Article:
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Br J Ophthalmol. 2002 May;86(5):565-71.

A prospective, case controlled study of the natural history of diabetic retinopathy and maculopathy after uncomplicated phacoemulsification cataract surgery in patients with type 2 diabetes.

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  • 1Department of Ophthalmology, Royal Hallamshire Hospital, Sheffield S10 2RX, UK.



To determine if uncomplicated phacoemulsification cataract surgery is associated with an accelerated rate of progression of diabetic retinopathy or maculopathy postoperatively.


A prospective trial of 50 type 2 diabetics undergoing monocular phacoemulsification cataract surgery by a single consultant surgeon. The grade of diabetic retinopathy and diabetic maculopathy in the operated and non-operated fellow eye was assessed preoperatively and for 12 months postoperatively.


Overall, retinopathy progression was observed in 11 patients. In seven the retinopathy progressed in both eyes, in three it progressed in the operated eye alone, and in one it progressed in the fellow eye alone. Macular oedema was observed in 13 eyes postoperatively. Four had transient pseudophakic cystoid macular oedema and nine true diabetic maculopathy. Where maculopathy progressed it did so symmetrically in five patients, it progressed in the operated eye alone in four patients, and the fellow eye alone in two patients. There was no significant difference in the number of operated and fellow eyes whose retinopathy or maculopathy progressed postoperatively. In both the operated (OE) and non-operated (NoE) eyes retinopathy progression was associated with a higher mean HbA(1)C (OE p=0.003; NoE p=0.001) and insulin treatment (OE p=0.008, NoE p=0.04).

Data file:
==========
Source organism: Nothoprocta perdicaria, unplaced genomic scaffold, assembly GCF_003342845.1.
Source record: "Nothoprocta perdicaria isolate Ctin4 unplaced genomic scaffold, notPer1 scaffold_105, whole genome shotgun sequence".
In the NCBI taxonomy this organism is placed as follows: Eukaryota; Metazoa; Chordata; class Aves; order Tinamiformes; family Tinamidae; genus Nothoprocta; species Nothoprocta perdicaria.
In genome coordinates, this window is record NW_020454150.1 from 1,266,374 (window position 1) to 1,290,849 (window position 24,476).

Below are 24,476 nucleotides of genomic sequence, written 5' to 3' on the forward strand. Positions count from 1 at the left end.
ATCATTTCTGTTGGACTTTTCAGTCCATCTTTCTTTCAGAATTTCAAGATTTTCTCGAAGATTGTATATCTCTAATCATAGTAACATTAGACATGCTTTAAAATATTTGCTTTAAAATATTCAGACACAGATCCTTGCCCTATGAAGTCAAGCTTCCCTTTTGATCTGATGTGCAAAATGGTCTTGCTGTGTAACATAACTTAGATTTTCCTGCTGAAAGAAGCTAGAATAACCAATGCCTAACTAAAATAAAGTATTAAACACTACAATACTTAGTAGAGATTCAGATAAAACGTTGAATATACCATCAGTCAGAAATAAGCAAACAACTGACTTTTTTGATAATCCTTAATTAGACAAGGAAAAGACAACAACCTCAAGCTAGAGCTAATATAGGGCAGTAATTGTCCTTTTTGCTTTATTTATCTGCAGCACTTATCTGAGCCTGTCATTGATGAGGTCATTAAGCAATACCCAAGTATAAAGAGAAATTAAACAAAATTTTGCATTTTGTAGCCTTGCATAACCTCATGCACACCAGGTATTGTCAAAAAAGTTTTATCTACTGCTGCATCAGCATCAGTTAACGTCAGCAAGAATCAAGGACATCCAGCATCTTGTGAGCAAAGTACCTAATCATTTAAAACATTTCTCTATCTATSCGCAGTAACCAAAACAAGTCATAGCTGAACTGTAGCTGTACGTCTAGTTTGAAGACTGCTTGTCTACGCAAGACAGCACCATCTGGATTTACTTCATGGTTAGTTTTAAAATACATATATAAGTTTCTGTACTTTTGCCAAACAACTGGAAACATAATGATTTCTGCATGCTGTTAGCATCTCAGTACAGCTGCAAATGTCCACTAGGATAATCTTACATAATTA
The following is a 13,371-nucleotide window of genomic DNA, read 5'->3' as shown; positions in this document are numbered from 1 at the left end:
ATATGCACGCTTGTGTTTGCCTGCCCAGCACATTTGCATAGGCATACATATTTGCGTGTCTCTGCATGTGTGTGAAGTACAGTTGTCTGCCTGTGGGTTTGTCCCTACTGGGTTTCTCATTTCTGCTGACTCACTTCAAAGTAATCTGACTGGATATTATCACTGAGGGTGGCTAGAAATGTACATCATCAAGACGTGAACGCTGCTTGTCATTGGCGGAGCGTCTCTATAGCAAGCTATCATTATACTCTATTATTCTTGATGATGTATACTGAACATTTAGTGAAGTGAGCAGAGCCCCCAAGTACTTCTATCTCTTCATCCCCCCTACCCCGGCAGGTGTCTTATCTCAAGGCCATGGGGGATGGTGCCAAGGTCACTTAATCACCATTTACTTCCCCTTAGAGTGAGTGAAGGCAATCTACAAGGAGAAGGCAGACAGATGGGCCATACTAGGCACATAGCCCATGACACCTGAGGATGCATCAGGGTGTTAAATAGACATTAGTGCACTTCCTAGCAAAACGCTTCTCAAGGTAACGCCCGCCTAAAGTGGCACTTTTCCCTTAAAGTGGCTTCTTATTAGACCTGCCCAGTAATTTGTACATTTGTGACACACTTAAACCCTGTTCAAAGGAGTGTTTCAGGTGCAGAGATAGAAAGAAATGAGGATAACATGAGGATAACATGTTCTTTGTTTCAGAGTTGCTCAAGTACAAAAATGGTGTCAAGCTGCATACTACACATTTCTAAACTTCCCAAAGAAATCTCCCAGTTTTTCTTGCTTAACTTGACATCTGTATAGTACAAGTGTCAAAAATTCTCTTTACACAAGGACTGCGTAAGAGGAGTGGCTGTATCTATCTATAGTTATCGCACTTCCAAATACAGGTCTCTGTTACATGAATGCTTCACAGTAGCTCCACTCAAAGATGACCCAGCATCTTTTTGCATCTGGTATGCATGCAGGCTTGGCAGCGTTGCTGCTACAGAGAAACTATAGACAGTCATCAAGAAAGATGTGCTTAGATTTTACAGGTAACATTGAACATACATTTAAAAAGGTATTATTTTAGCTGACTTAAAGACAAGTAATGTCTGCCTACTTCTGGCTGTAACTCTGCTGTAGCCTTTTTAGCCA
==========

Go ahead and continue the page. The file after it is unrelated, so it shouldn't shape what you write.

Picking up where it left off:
Uncomplicated phacoemulsification cataract surgery does not cause acceleration of diabetic retinopathy postoperatively and any progression that is observed probably represents the natural history of the disease. Although macular oedema is common after cataract surgery it may follow a benign course and in many patients the development of clinically significant macular oedema postoperatively probably represents natural disease progression rather than being a direct effect of surgery.

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